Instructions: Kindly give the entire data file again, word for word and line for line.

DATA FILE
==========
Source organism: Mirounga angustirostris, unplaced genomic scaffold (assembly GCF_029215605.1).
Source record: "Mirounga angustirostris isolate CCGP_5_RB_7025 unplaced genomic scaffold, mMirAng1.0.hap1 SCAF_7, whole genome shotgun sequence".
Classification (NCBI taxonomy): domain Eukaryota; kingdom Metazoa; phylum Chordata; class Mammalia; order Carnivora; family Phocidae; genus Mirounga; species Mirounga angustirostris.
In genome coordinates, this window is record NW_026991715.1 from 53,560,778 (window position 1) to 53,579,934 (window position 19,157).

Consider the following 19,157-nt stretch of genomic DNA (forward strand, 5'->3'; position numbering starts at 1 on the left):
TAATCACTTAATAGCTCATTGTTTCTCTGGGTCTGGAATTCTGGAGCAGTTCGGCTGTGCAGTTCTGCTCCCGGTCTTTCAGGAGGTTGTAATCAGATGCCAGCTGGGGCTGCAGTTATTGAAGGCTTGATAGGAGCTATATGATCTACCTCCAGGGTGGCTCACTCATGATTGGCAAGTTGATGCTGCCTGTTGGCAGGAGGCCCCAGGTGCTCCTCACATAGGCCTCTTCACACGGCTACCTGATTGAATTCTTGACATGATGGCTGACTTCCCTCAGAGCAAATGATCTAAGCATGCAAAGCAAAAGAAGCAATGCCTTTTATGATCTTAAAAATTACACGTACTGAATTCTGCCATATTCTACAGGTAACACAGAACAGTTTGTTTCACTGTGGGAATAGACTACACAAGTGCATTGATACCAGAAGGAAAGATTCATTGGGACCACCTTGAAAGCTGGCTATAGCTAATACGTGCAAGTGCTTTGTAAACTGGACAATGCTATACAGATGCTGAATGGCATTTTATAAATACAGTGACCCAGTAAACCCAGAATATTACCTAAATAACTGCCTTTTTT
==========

Source organism: Mirounga angustirostris, unplaced genomic scaffold (assembly GCF_029215605.1).
Source record: "Mirounga angustirostris isolate CCGP_5_RB_7025 unplaced genomic scaffold, mMirAng1.0.hap1 SCAF_7, whole genome shotgun sequence".
Classification (NCBI taxonomy): domain Eukaryota; kingdom Metazoa; phylum Chordata; class Mammalia; order Carnivora; family Phocidae; genus Mirounga; species Mirounga angustirostris.
In genome coordinates, this window is record NW_026991715.1 from 53,560,778 (window position 1) to 53,579,934 (window position 19,157).

Consider the following 19,157-nt stretch of genomic DNA (forward strand, 5'->3'; position numbering starts at 1 on the left):
TAATCACTTAATAGCTCATTGTTTCTCTGGGTCTGGAATTCTGGAGCAGTTCGGCTGTGCAGTTCTGCTCCCGGTCTTTCAGGAGGTTGTAATCAGATGCCAGCTGGGGCTGCAGTTATTGAAGGCTTGATAGGAGCTATATGATCTACCTCCAGGGTGGCTCACTCATGATTGGCAAGTTGATGCTGCCTGTTGGCAGGAGGCCCCAGGTGCTCCTCACATAGGCCTCTTCACACGGCTACCTGATTGAATTCTTGACATGATGGCTGACTTCCCTCAGAGCAAATGATCTAAGCATGCAAAGCAAAAGAAGCAATGCCTTTTATGATCTTAAAAATTACACGTACTGAATTCTGCCATATTCTACAGGTAACACAGAACAGTTTGTTTCACTGTGGGAATAGACTACACAAGTGCATTGATACCAGAAGGAAAGATTCATTGGGACCACCTTGAAAGCTGGCTATAGCTAATACGTGCAAGTGCTTTGTAAACTGGACAATGCTATACAGATGCTGAATGGCATTTTATAAATACAGTGACCCAGTAAACCCAGAATATTACCTAAATAACTGCCTTTTTT